While there are dozens of applications for the original Macintosh on the web, I've been selective with the software below.  I've selected software that showcases these machines and still holds some interest value to today's user.  Let's face it, text adventures were good once upon a time, but I can't imagine sitting down and playing one today!

 

Apps

Data Flow flowchart application (1984)

Flowcharting application.

Download:

ZIP: DataFlow.zip

HQX: DataFlow.image.sea.hqx

Mac Write 2.0

Mac Write 2.0 (1985)

Download:

ZIP: Disk_Write_2.zip

HQX: Disk_Write_2.image.sea.hqx

MacBasic (1984)

The original MacBasic which was never released. It was replaced by MS Basic.

Download:

ZIP: MacBASIC.335.dsk.zip

HQX: MacBASIC.335.image.sea.hqx

Mac Draft 1.2a (1986)

Drafting application

Download:

ZIP: MacDraft1-2a.zip

HQX: MacDraft1-2a.image.sea.hqx

MacPaint 1.0 (1983)

The original MacPaint that shipped with the Mac 128k

Download:

ZIP: MacPaint.zip

HQX: MacPaint.image.sea.hqx

MacWrite 1.0 (1983)

The original MacWrite that shipped with the Mac 128k

Download:

ZIP: MacWrite.zip

HQX: MacWrite.image.sea.hqx

Microsoft Chart 1.0 (1984)

Charting application.

Download:

ZIP: Microsoft_Chart_1.zip

HQX: Microsoft_Chart_1.image.sea.hqx

Microsoft Basic v1 (1983)

The infamous Microsoft Basic for the Macintosh

Download:

ZIP: MSBASIC_1.zip

HQX: MSBASIC_1.image.sea.hqx

Microsoft Basic v2

Microsoft Basic v2

Download:

ZIP: MSBASIC_2.zip

HQX: MSBASIC_2.image.sea.hqx

Microsoft Basic v3

Microsoft Basic v3

Download:

ZIP: MSBASIC_3_disk1.zip

HQX: MSBASIC_3_disk1.sea.hqx

Microsoft Multiplan 1.11 English (1985)

Microsoft Multiplan spreadsheet application. The predecessor to Excel. This English version was hard to find.

Download:

ZIP: MSMultiplan_1.11.dsk.zip

HQX: MSMultiplan_1.11.image.sea.hqx

Mac Paint 2.0

Mac Paint 2.0

MacPaint version 2

Download:

ZIP: Paint_2.zip

HQX: Paint_2.image.sea.hqx

Picture Base 1.1 (1986)

Application for storing pictures.

Download:

ZIP: PictureBasev1.1.1.dsk.zip

HQX: PictureBasev1.1.1.image.sea.hqx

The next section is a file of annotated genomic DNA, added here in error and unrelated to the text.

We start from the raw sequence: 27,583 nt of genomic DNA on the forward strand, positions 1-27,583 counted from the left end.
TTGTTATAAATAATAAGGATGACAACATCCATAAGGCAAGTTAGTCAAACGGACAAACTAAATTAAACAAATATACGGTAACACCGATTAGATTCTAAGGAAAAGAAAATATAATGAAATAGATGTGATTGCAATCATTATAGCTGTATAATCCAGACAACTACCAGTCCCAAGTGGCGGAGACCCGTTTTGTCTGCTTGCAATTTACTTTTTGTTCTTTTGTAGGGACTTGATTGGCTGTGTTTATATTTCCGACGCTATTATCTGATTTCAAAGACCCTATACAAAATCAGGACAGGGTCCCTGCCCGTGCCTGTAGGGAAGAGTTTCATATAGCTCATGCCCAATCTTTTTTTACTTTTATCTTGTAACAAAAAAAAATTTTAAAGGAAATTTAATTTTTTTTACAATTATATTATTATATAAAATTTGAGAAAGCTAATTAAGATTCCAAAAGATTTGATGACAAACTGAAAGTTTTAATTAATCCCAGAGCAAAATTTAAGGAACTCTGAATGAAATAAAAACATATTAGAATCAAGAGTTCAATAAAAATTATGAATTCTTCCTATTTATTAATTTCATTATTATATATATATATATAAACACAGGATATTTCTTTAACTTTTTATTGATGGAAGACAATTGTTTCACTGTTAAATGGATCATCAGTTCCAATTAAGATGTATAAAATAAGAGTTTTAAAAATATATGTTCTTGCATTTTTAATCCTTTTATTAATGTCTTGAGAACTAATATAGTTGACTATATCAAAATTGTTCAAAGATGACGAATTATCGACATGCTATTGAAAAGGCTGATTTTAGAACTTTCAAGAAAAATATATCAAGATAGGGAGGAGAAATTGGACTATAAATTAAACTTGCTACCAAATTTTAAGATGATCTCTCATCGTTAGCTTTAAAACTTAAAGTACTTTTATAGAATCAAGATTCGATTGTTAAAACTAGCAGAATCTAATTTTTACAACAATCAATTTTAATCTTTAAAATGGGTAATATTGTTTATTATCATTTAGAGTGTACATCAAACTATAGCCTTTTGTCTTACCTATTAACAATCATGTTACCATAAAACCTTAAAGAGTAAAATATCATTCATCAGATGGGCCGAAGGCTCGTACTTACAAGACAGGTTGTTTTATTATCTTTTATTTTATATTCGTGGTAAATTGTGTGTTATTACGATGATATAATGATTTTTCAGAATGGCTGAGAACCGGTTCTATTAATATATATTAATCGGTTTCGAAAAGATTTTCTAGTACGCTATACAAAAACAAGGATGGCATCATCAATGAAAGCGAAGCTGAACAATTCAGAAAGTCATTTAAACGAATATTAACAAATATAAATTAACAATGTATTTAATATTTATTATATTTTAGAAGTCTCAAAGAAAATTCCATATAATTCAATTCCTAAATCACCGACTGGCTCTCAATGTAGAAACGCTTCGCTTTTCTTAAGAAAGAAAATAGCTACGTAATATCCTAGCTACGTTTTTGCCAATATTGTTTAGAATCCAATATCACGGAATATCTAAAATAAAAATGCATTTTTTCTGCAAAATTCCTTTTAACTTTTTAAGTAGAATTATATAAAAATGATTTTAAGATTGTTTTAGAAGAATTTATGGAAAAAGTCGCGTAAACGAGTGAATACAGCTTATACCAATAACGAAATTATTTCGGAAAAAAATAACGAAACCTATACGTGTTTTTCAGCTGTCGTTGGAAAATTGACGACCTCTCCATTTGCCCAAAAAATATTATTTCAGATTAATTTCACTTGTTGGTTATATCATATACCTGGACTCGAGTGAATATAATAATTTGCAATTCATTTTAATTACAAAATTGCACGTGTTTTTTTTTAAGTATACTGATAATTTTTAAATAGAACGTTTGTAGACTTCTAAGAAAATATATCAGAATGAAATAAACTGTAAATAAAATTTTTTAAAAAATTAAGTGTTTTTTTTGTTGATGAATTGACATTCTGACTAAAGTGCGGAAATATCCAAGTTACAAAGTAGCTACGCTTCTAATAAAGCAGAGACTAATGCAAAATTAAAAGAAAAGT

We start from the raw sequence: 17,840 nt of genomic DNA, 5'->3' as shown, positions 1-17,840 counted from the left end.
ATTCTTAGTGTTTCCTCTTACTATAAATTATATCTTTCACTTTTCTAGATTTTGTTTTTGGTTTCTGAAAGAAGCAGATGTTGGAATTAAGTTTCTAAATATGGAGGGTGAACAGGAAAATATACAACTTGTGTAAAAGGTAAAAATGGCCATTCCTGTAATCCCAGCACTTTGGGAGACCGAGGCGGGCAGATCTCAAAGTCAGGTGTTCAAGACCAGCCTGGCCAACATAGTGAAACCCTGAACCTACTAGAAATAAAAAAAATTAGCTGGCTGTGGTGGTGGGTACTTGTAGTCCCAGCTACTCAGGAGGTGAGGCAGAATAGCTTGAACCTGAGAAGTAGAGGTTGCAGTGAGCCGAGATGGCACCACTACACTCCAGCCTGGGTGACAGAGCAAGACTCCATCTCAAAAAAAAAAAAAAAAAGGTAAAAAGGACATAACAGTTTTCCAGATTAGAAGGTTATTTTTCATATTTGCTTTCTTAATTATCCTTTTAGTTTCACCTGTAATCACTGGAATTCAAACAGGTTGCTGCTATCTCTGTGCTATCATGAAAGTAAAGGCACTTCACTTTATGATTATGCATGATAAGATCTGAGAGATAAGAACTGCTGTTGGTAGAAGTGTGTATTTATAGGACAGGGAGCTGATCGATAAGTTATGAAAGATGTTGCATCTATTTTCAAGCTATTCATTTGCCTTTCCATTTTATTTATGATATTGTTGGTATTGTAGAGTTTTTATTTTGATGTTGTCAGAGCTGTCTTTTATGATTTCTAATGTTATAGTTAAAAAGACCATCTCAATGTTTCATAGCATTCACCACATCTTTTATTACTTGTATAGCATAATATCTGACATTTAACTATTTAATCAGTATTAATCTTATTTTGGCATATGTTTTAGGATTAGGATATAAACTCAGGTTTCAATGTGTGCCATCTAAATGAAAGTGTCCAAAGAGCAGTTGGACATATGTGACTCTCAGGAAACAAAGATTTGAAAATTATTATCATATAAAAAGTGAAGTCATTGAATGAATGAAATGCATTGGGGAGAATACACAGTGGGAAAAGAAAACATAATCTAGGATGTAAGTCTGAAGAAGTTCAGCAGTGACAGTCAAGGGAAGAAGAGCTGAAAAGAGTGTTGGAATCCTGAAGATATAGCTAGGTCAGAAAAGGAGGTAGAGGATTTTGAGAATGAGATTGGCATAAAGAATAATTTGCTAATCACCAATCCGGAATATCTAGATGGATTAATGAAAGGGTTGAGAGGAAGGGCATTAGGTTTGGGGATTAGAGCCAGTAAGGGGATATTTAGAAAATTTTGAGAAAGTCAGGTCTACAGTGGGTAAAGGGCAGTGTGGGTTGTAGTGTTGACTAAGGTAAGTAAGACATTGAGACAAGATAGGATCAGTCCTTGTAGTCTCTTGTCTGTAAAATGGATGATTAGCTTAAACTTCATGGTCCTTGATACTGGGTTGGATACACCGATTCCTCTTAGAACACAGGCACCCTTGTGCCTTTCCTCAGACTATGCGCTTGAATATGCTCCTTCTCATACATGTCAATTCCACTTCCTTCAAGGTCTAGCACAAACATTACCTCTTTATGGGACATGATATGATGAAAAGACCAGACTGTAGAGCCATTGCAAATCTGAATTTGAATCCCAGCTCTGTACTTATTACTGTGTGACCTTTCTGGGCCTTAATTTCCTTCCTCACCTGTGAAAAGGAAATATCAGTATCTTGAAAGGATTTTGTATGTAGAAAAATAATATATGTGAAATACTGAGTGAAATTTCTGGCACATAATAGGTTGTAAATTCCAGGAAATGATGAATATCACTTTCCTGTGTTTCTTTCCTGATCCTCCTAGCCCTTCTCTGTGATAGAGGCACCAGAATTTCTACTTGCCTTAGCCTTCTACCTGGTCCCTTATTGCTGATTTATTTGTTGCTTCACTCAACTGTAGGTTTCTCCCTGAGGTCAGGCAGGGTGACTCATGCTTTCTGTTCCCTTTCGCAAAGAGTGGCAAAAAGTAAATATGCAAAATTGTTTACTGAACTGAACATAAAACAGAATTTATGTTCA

Games

Airborne! (1984)

Arcade game

Download:

ZIP: Airborne!.zip

HQX: Airborne!.image.sea.hqx

Brickles v7.0

A great breakout game, like the old Arkanoid.

Download:

ZIP: Brickles7.0.dsk.zip

HQX: Brickles7.0.image.sea.hqx

Cairo Shootout (1987)

Arcade game.

Download:

ZIP: Cairo_ShootOut.zip

HQX: Cairo_Shootout.image.sea.hqx

Microsoft Flight Simulator (1986)

Flight simulator

Download:

ZIP: Flight_Simulato102.zip

HQX: Flight_Simulato102.image.sea.hqx

Fokker Triplane (1985)

Flight simulator.

Download:

ZIP: Fokker_Triplane.zip

HQX: Fokker_Triplane.image.sea.hqx

Frogger (1984)

The classic arcade game Frogger. Requires direct booting from the disk.

Download:

ZIP: Frogger.zip

HQX: Frogger.image.sit.hqx

Fusillade (1985)

A grid style arcade game.

Download:

ZIP: Fusillade.zip

HQX: Fusillade.image.sea.hqx

Gemstone Warrior (1986)

An adventure game.

Download:

ZIP: Gemstone_Warrior.zip

HQX: Gemstone_Warrior.image.sea.hqx

Grid Wars (1985)

Arcade game.

Download:

ZIP: Grid_Wars.zip

HQX: Grid_Wars.image.sea.hqx

Klondike v4.0 (1989)

A really good Solitare game.

Download:

ZIP: Klondike_4.0.dsk.zip

HQX: Klondike_4.0.image.sea.hqx

Lode Runner (1983, 1984)

A great version of the classic Lode Runner.

Download:

ZIP: Lode_Runner.zip

HQX: Lode_Runner.image.sea.hqx

MacAttack (tank) (1984)

3D arcade game.

Download:

ZIP: MacAttack-v1_4.zip

HQX: MacAttack-v1_4.image.sea.hqx

MacCommand (1985)

A decent missle command clone.

Download:

ZIP: MacCommand_boot.zip

HQX: MacCommand.image.sea.hqx

MacJack_v3.0.1 (1984)

A decent Blackjack game.

Download:

ZIP: MacJack_3.0.1.dsk.zip

HQX: MacJack 3.0.1.image.sea.hqx

MacLanding (1986)

A clone of the old Defender arcade game.

Download:

ZIP: MacLanding.zip

HQX: MacLanding.image.sea.hqx

MacMan v1.0 (1986)

A great Pacman clone. You play as a Mac being chased by IBM pc's.

Download:

ZIP: MacMan_1.0.dsk.zip

HQX: MacMan_1.0.image.sea.hqx

MacMissles (1985)

A decent clone of the old Missle Command game.

Download:

ZIP: MacMissles.zip

HQX: MacMissles.image.sea.hqx

Phraze Craze (1986)

Wheel of fortune game.

Download:

ZIP: Phraze_Craze.zip

HQX: Phrase_Craze.image.sea.hqx

Psion Chess

A good looking chess game.

Download:

ZIP: Psion_Chess.zip

HQX: Psion_Chess.image.sea.hqx

Pyramid of Peril v1 EN (1985)

First person adventure game with line graphics!

Download:

ZIP: Pyramid_of_Peril_v1.zip

HQX: Pyramid_of_Peril_v1.image.sea.hqx

Rogue (1985)

The famous top view role playing adventure scroller which coined the phrase "Roguelikes".

Download:

ZIP: Rogue.zip

HQX: Rogue.image.hqx

Run for the Money (1984)

Simulation game

Download:

ZIP: Run_for_the_Money.zip

HQX: Run_for_the_Money.image.sea.hqx

ShufflePuck

Arcade game, based on air hockey.

Download:

ZIP: Shuffle_Puck.zip

HQX: Shuffle_Puck.image.sea.hqx

Sierra Boxing (1985)

Arcade style boxing game. Note: this game did not fit on a 400k disk with the system folder, so this disk image is not bootable.

Download:

ZIP: Sierra_Boxing.zip

HQX: Sierra_Boxing.sea.hqx

Social Climber

Arcade game with stupid premise. It was the 80's.

Download:

ZIP: Social_Climber.zip

HQX: Social_Climber.image.sea.hqx

Space Invaders (1985)

The classic arcade game.

Download:

ZIP: Space_Invaders.zip

HQX: Space_Invaders.image.sea.hqx

Wizard's Fire

A great arcade game, based on the old missle command.

Download:

ZIP: Wizard's_Fire.zip

HQX: Wizard's_Fire.image.sea.hqx